Seriously, it sucks. Even the classic block, which they claim is the same as the classic editor, sucks. Features are missing, it keeps asking me if I want to convert to other blocks, everything takes a few more clicks to accomplish, and it is rather insistent that 24 time doesn’t exist. And don’t get me started on what happens to a post if you accidentally click that persistent “convert to blocks” button if you’re working in the classic block tab. I had to throw away a post and start over it was so mangled.
And they also did away with the old dashboard and stats, so even managing posts and comments and such is a huge pain in the ass now. And data I used for things like my annual review post… well, that is just no longer accessible.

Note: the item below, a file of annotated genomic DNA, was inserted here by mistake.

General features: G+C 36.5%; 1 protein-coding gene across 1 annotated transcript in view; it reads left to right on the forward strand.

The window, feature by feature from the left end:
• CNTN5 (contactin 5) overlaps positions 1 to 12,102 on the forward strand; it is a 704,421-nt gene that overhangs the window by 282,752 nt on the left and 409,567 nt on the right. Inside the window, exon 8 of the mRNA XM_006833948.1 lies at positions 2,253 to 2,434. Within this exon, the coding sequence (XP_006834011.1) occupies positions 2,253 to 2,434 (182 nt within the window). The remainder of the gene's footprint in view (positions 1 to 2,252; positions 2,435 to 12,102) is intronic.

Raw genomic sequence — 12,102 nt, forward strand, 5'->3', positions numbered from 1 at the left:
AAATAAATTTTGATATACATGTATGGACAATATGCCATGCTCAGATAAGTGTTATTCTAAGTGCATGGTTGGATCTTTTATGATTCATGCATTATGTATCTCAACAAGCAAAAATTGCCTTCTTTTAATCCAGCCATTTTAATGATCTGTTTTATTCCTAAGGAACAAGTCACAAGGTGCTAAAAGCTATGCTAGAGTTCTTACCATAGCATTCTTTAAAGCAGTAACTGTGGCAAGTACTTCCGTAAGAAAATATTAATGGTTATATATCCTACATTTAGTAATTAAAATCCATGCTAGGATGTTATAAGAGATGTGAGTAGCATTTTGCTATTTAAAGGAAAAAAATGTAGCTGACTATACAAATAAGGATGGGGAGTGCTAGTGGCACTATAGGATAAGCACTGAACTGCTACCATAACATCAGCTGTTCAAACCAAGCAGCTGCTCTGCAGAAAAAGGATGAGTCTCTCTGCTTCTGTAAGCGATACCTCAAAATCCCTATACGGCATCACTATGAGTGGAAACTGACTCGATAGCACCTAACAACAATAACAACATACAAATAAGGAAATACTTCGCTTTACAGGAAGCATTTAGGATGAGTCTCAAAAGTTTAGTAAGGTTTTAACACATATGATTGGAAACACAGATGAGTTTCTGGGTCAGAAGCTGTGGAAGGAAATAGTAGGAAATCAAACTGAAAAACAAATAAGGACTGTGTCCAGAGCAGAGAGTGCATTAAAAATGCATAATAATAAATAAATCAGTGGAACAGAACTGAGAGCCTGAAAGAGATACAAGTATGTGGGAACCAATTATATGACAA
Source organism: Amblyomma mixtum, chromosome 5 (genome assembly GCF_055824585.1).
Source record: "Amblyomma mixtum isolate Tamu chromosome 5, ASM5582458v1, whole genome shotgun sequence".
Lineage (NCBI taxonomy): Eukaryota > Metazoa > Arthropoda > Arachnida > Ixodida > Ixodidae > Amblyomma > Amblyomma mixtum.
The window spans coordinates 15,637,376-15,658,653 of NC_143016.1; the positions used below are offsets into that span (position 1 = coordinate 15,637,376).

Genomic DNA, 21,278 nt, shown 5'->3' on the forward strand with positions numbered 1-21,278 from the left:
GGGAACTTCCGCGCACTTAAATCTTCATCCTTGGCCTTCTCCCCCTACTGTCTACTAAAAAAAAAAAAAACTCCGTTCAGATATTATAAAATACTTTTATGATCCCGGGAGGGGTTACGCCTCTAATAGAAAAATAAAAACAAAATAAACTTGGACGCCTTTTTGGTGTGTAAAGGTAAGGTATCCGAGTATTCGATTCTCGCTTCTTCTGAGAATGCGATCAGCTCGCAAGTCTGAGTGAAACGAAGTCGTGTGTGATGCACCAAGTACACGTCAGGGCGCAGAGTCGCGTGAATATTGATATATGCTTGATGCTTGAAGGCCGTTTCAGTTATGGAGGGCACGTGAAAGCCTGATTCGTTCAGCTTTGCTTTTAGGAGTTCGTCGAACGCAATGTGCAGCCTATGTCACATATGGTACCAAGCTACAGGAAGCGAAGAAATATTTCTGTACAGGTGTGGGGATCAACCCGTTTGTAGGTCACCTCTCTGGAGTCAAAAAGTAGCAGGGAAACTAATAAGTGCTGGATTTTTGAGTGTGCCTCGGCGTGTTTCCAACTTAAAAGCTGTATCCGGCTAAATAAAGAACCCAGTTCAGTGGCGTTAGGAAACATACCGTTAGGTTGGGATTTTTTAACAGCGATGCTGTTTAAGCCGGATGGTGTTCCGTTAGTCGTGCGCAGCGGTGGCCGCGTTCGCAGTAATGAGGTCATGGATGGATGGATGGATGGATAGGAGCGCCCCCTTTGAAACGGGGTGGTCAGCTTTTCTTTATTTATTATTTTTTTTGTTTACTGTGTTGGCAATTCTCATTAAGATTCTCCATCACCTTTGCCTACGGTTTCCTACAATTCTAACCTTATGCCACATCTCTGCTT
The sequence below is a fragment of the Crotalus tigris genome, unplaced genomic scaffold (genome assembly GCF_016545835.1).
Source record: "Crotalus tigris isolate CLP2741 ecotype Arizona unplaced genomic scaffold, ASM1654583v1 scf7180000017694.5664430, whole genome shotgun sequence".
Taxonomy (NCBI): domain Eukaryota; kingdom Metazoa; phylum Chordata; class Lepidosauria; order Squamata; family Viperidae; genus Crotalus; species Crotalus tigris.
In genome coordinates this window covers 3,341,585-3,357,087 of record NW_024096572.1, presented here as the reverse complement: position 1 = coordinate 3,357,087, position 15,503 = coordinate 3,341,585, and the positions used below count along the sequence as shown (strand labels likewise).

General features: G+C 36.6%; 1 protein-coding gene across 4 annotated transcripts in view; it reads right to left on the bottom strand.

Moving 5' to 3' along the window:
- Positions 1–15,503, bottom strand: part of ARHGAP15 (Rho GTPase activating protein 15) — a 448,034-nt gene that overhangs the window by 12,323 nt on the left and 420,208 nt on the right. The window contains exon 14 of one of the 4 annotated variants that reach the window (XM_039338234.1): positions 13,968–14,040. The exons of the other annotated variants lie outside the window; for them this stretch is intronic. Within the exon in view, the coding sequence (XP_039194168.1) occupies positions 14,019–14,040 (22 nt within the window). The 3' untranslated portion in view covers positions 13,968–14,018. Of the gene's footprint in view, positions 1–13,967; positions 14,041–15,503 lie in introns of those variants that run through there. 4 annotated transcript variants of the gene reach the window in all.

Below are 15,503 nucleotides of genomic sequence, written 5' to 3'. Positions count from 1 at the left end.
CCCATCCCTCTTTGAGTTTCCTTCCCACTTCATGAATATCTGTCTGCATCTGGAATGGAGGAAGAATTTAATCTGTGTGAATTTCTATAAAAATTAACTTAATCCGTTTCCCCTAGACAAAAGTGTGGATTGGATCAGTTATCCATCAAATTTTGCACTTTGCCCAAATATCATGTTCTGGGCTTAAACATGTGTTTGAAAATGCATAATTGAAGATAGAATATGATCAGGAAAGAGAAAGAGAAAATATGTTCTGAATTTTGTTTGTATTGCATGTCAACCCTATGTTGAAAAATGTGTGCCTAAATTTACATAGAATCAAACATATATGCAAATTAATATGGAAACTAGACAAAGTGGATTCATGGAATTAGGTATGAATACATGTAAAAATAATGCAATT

It is all a punch in the gut that doesn’t make me enthusiastic to post every day.
I sent in a complaint detailing all of this and I expect to hear back from one of their “Happiness Engineers” ignoring everything I wrote and gushing about how wonderful the block editor is with a link to a video. The next helpful response I get from them will be the first.
Addendum: I enabled the new “Advanced Dashboard Pages” option and got back the ability to use the old Classic Editor once more. So yay! Why it was linked to that option I cannot explain, but I’ll take it.
One Year Ago
Oh man, it was the start of the pandemic lockdown, the March that lasted forever as we all learned how to stay home. Fortunately I received a Ninendo Switch Lite for my birthday to keep me busy.
I did another poll about which voice service people were using. Discord swept the poll.